ST. PETERSBURG -- Hiroki Kuroda turned in a disappointing debut for his new club and defensive shifting continued to frustrate the hitters behind him, as the Rays defeated the Yankees, 8-6, on Saturday at Tropicana Field.
The veteran right-hander surrendered six runs -- four earned -- and eight hits in 5 2/3 innings, showing few signs of the polish that prompted the Yankees to stretch their budget to offer him a $10 million contract over the winter.
"It's really disappointing," Kuroda said through an interpreter. "No matter what kind of situation you're in, you go to the mound to get a win and I wasn't able to do that, so it was very disappointing."
Nick Swisher brought the Yankees back into the game with some ninth-inning thunder, blasting a three-run homer off Joel Peralta, and a Robinson Cano walk brought Alex Rodriguez to the plate as the tying run.
But Fernando Rodney induced Rodriguez to ground up the middle for the final out of the game. It was a fitting conclusion, as Rays manager Joe Maddon's use of the shift has taken away several Yankees hits through the first 18 innings of the regular season.
"That's the first time I've seen a shift like that before," Swisher said. "Righties, lefties, it doesn't really matter -- it feels like there's 15 guys on the right side of the infield or the left side of the infield."
Swisher said that there isn't anything the Yankees can do to alter their approach, a stance Rodriguez agreed with shortly after second baseman Sean Rodriguez took away what could have been a game-extending hit.
"It must be the computer stuff," Rodriguez said. "All you can do is get a good pitch to hit and smoke it. They'll find holes. I'm happy with the way guys swung the bats, one through nine. We could have scored 10 runs; we scored six."
Luke Scott drove in three runs to pace Tampa Bay's attack against the 37-year-old Kuroda, as scoring proved tough to come by for the Yankees against left-hander David Price, who limited New York to two runs over 6 1/3 innings.
"With a guy like [Kuroda], you sit either pitch or location," Scott said. "You can't really try to do too much. You take any aggressiveness out of your swing, because it's not going to match up too well with his kind of stuff."
Kuroda was hit for a pair of unearned runs in the first inning after shortstop Eduardo Nunez booted a routine grounder on the first batter of the game. That prolonged the inning, and Scott laced a two-run single to center field for the first runs of the game.
"I thought he was all right -- we gave them the first two runs," manager Joe Girardi said of Kuroda. "[The error] makes you throw extra pitches in the first inning as well, which takes its toll. He gave up four [earned] runs in six innings; if you get that, you're going to have a chance to win a lot of nights."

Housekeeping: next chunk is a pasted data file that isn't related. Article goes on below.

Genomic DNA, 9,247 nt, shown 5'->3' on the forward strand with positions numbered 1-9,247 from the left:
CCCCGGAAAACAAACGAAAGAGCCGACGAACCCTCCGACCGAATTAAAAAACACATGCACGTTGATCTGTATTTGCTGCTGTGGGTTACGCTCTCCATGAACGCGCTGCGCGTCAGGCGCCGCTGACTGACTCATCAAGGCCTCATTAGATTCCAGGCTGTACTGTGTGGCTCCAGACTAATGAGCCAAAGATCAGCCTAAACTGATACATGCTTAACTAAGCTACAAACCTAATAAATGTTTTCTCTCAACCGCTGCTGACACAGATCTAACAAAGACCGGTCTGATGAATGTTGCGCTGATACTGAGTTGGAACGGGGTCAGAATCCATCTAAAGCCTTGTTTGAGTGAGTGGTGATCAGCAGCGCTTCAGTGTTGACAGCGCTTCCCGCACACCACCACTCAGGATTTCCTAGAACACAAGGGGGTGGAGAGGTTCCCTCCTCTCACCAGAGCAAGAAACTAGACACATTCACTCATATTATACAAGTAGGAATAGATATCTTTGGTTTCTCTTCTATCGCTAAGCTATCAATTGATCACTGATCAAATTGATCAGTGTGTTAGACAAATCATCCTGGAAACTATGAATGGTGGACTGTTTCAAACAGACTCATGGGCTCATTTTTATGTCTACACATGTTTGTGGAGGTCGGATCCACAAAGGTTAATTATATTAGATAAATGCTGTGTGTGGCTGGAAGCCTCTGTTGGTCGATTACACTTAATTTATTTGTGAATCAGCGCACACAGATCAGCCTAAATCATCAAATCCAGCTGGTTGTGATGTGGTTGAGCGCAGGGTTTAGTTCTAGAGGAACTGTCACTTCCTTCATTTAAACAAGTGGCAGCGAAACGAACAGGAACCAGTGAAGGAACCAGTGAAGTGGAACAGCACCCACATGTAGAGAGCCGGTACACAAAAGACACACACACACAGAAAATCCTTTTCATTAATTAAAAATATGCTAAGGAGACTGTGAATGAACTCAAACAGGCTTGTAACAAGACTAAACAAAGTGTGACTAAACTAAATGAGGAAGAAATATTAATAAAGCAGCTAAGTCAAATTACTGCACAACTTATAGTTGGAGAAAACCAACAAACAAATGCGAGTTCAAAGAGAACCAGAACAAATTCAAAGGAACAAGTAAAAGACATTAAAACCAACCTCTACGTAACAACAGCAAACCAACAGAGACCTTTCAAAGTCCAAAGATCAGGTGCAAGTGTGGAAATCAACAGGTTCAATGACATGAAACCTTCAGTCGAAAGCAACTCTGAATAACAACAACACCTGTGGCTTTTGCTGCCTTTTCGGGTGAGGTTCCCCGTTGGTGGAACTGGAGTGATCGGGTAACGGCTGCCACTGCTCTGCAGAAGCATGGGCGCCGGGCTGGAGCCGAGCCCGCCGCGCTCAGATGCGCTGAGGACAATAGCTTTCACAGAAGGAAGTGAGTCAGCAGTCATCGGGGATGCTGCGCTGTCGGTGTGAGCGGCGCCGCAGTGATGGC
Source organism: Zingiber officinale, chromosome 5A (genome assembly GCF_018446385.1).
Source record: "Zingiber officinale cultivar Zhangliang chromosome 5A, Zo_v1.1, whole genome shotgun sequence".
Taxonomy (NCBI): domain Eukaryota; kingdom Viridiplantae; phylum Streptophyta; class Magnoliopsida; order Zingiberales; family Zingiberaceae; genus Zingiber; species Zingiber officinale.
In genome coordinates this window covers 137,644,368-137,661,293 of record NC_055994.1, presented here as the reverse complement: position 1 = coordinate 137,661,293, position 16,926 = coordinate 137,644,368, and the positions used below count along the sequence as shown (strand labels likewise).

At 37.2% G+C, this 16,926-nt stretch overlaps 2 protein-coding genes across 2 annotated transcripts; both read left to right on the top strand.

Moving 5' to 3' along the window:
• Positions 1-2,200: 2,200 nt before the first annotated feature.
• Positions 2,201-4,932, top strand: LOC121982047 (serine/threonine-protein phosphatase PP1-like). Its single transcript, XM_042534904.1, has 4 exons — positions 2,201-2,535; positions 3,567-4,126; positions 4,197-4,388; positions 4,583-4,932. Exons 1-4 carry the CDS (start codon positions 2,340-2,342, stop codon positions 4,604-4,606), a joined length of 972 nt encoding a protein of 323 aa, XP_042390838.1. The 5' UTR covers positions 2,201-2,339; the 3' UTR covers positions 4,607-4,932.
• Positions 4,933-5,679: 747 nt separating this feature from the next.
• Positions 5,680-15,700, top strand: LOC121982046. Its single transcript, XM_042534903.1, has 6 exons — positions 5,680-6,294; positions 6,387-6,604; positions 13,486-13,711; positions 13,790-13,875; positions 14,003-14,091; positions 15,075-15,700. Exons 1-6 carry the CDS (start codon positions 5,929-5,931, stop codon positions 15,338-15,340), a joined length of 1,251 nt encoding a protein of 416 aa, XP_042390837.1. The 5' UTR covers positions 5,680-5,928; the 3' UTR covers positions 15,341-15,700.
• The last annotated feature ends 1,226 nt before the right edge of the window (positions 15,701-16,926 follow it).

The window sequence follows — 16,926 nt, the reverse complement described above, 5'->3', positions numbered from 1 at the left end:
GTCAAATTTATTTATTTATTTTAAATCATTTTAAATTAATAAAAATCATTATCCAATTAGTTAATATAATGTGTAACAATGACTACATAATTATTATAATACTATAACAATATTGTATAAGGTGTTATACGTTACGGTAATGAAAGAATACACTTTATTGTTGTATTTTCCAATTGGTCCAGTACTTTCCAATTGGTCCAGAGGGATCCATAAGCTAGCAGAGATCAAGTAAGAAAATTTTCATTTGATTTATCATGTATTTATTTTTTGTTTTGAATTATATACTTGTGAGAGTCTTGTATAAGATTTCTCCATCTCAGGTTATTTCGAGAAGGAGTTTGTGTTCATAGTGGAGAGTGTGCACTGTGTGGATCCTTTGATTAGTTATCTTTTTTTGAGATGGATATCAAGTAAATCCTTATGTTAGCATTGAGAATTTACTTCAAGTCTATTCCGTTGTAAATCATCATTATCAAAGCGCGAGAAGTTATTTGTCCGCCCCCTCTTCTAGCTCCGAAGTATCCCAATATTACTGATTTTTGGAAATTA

Carlos Pena, the hero of the Rays' season opener one day prior, continued to torment the Yankees with a run-scoring single in the second inning. Matt Joyce belted a long solo homer, his first, off Kuroda in the third as part of a three-RBI performance.
Tampa Bay completed the scoring against Kuroda in the sixth inning, as Ben Zobrist and Scott belted back-to-back doubles and Desmond Jennings shot a run-scoring single through the right side of a shifted infield. Kuroda walked four and struck out two, tossing 55 of his 95 pitches for strikes.
"I really wish I could have continued what I had in Spring Training, but all my pitches were a little bit off and I didn't have one pitch I could rely on today, so it was really disappointing," Kuroda said.
Price notched his fifth career victory in 13 starts against the Yankees, scattering five hits. Andruw Jones and Nunez collected RBI singles in the fourth inning off Price, who walked four and struck out five, also throwing a wild pitch in a 107-pitch effort that included 60 strikes.
"Price was really on his game," Swisher said. "We have a great team, so we have to come out here tomorrow and start proving that."
The Rays added a pair of runs in the seventh off left-hander Clay Rapada, who was making his Yankees debut. After a walk to Pena, a video review ruled fan interference on an Evan Longoria drive to right field, crediting Longoria with a double as Swisher immediately pointed to the fan.
"I was definitely sure someone reached over," Swisher said. "I just wanted them to look at it, because in a situation like that, I don't want to be the guy that doesn't say anything."
Joyce blooped a two-run single into shallow left field a batter later, opening up a six-run lead at the time for Tampa Bay. Girardi said the defeat adds some pressure to avoid a season-opening series sweep to a division rival on Sunday.
"It's an important game, but we have a long, long way to go," Girardi said. "We have 160 games left. If at any point during the course of the season you make too much out of two games, you're going to wear yourself out pretty quickly."